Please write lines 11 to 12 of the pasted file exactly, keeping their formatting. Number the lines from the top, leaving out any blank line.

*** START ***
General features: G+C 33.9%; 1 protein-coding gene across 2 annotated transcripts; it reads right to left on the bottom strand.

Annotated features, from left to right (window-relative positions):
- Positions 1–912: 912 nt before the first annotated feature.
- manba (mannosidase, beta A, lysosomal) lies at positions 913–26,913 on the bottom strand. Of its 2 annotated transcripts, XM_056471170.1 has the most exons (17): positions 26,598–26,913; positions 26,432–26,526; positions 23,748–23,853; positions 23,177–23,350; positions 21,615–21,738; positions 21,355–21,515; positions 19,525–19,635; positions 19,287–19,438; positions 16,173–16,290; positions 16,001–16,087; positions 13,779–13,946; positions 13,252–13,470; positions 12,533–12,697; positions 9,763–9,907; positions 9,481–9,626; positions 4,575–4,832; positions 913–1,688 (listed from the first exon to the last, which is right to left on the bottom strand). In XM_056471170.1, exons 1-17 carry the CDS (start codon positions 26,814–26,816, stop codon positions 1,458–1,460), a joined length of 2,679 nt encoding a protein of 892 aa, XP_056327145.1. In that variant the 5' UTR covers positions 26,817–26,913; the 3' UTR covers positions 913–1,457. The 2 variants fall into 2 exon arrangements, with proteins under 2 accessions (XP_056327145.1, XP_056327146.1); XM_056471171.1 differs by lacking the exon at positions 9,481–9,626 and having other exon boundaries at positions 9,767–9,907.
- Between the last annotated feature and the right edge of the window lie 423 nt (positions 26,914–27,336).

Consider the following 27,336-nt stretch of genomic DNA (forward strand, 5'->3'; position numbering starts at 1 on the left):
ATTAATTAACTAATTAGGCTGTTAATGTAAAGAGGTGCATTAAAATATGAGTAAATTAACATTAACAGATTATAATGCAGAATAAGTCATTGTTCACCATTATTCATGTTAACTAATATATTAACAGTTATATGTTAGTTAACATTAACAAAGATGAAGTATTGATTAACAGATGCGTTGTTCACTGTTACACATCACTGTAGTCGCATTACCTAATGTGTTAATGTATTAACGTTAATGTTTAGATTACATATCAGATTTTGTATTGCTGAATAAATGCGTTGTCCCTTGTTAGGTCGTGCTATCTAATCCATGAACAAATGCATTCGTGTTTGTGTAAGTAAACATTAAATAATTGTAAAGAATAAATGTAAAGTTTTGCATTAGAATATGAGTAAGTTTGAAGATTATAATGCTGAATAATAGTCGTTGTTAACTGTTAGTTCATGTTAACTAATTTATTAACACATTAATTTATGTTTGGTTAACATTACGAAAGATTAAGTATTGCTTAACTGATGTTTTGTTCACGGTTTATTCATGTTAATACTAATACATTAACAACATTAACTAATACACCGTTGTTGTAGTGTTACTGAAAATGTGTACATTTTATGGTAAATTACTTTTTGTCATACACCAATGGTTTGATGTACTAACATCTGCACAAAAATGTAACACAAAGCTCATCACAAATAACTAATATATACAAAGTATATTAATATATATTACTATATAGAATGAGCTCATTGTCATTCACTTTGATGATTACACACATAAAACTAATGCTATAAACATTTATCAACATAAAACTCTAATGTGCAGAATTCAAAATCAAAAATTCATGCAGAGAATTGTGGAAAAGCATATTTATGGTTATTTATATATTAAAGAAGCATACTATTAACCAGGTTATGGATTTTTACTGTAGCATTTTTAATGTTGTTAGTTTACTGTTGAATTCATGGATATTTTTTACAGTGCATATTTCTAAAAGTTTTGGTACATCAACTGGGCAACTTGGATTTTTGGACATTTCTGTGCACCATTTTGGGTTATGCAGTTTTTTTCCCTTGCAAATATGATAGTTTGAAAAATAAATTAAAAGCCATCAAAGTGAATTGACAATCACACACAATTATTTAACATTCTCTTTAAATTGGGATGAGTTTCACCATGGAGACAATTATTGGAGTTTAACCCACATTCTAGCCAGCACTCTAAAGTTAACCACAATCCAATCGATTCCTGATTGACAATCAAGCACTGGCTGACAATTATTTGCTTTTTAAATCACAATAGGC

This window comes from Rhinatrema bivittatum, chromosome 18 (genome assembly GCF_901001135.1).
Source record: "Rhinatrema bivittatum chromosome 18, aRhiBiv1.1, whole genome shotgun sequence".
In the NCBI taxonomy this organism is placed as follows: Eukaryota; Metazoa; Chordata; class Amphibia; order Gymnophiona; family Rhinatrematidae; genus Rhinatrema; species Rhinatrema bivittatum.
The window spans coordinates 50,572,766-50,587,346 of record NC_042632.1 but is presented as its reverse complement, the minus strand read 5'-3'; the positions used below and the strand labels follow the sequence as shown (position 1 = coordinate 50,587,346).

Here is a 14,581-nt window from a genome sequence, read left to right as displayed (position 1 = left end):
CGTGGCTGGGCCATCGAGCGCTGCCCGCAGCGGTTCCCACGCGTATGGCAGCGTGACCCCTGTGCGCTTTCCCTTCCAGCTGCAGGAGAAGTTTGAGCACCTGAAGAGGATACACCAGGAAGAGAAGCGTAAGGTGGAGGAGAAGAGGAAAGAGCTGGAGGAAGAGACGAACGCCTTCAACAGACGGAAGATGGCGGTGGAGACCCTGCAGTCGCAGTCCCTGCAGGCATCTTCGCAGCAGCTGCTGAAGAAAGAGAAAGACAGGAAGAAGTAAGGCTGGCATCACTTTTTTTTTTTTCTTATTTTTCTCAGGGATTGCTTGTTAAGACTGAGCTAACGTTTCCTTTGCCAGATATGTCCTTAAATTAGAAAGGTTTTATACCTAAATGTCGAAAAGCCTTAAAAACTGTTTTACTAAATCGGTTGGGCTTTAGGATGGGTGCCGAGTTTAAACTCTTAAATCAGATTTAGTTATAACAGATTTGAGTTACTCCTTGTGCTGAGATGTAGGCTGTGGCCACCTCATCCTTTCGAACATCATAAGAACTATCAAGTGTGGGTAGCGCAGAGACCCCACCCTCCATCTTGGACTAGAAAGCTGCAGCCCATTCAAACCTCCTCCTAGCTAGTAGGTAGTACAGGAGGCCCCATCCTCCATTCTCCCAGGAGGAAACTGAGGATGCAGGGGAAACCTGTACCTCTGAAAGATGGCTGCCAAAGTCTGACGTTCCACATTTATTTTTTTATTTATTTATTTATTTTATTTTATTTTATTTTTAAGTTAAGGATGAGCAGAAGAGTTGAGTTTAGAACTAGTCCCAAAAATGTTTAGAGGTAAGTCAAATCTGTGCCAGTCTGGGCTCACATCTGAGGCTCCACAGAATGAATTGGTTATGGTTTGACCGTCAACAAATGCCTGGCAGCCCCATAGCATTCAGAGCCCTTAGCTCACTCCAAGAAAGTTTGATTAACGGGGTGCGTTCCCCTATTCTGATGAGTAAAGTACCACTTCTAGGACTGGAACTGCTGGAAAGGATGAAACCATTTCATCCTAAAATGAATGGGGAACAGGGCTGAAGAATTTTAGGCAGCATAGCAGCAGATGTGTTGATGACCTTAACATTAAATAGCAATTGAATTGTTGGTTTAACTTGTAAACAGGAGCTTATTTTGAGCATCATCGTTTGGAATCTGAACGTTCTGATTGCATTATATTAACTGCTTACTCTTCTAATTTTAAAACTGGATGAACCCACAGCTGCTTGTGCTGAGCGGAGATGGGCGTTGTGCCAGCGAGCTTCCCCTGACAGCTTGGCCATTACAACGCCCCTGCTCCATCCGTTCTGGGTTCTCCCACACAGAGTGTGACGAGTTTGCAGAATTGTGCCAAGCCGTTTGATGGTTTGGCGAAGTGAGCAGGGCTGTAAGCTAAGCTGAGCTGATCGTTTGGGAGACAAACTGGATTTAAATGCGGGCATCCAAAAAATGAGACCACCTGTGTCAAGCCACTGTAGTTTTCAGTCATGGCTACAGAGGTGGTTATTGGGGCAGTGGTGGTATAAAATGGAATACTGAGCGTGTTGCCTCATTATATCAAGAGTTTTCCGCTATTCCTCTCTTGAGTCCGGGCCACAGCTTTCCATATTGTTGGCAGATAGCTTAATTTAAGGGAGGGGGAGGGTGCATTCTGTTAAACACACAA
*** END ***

The window spans coordinates 50,572,766-50,587,346 of record NC_042632.1 but is presented as its reverse complement, the minus strand read 5'-3'; the positions used below and the strand labels follow the sequence as shown (position 1 = coordinate 50,587,346).

Here is a 14,581-nt window from a genome sequence, read left to right as displayed (position 1 = left end):